Navarro Coach Thinks WVU Signee Is A ‘Diamond In The Rough’
Navarro College head football coach Scott Parr knows many members of West Virginia’s new staff, having worked with Neal Brown, Chad Scott, Sean Reagan and Matt Moore when they were all together at Texas Tech earlier this decade. Parr was an offensive quality control coach for Tommy Tuberville’s Red Raiders, while the current Mountaineers were each assistant coaches in Lubbock during that time.
Thus when Moore stopped by Navarro this spring to inquire about potential recruits, Parr was already familiar with what the WVU offensive coordinator/offensive line coach was looking for.
Parr pointed Moore toward John Hughes, a 6-foot-4, 305-pound offensive lineman.
“John is good fundamentally,” explained Parr of Hughes, who played a lot of guard last year for Navarro but projects as a tackle at WVU. “Pass pro is his strength. He can play either tackle, left or right. He carries his weight well. His sense of timing for someone his age is as good as I’ve seen. He’s got a mean streak to him, and plays tough. He’s a 4.0 student, and is a real competitor.”
Those positives, as well as the ability to leave the junior college ranks right away and play for a Division I school this fall, made Hughes a commodity that piqued WVU’s interest.
“From what I was told, West Virginia had immediate needs in its offensive line, and when you start looking at offensive line guys who are available now, can come out now and be a Big 12 player, that list is limited,” noted Parr.
“Matt Moore was here the first week he could visit,” added Parr, who is in his first year as Navarro’s head coach, though he previously spent three seasons (2015-17) as the Bulldogs’ offensive coordinator. “They did their due diligence on John. They didn’t offer him right away. They did a hard evaluation on him, took about a week and a half. They did a phenomenal job of locating him, and then making sure he was a guy they wanted.”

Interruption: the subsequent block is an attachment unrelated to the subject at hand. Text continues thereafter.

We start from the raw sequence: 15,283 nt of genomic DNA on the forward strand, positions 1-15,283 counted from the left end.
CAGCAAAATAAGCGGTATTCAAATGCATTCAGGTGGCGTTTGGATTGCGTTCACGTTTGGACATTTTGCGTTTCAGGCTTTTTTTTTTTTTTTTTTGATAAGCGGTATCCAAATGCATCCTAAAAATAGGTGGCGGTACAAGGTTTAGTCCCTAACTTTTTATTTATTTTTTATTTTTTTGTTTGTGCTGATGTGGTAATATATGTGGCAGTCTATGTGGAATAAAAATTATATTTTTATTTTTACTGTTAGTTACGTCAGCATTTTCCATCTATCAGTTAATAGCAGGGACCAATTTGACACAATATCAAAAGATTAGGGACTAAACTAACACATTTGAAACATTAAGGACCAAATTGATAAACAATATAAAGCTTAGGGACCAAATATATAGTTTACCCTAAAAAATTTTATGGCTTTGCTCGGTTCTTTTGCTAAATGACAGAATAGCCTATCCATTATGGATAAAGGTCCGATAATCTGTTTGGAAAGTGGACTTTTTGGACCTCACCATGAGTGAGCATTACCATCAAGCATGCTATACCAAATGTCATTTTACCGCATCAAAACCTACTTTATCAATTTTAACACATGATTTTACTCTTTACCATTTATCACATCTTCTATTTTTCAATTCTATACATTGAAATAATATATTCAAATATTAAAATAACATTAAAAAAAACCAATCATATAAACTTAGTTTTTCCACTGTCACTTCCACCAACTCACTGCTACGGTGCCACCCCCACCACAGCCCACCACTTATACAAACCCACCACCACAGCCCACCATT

Eventually Moore and the Mountaineers did offer Hughes a scholarship, and he signed a letter of intent with WVU earlier this week.
“I have worked with Matt Moore, and I know how well he develops offensive linemen,” stated Parr. “John is a perfect fit for Matt. A lot of times the success of a player has to do with the fit with the position coach, the fit with the coordinator and the fit with the head coach. John fits the style of offense that Neal Brown and Matt Moore play. Neal is one of the top player developmental coaches in America. For John to be able to go into that situation, it’s awesome for him.”
Navarro College is a juco powerhouse located in Corsicana, Texas, which is 70 miles southeast of Dallas. Hughes grew up on the north side of the Dallas-Fort Worth Metroplex in Carrolton, where he attended Creekview High School.
He is a bit of a unique junior college prospect in that he was a full qualifier coming out of high school. Because he was originally a qualifier, Hughes is eligible to move immediately to a Division I school despite spending just one year in the juco ranks.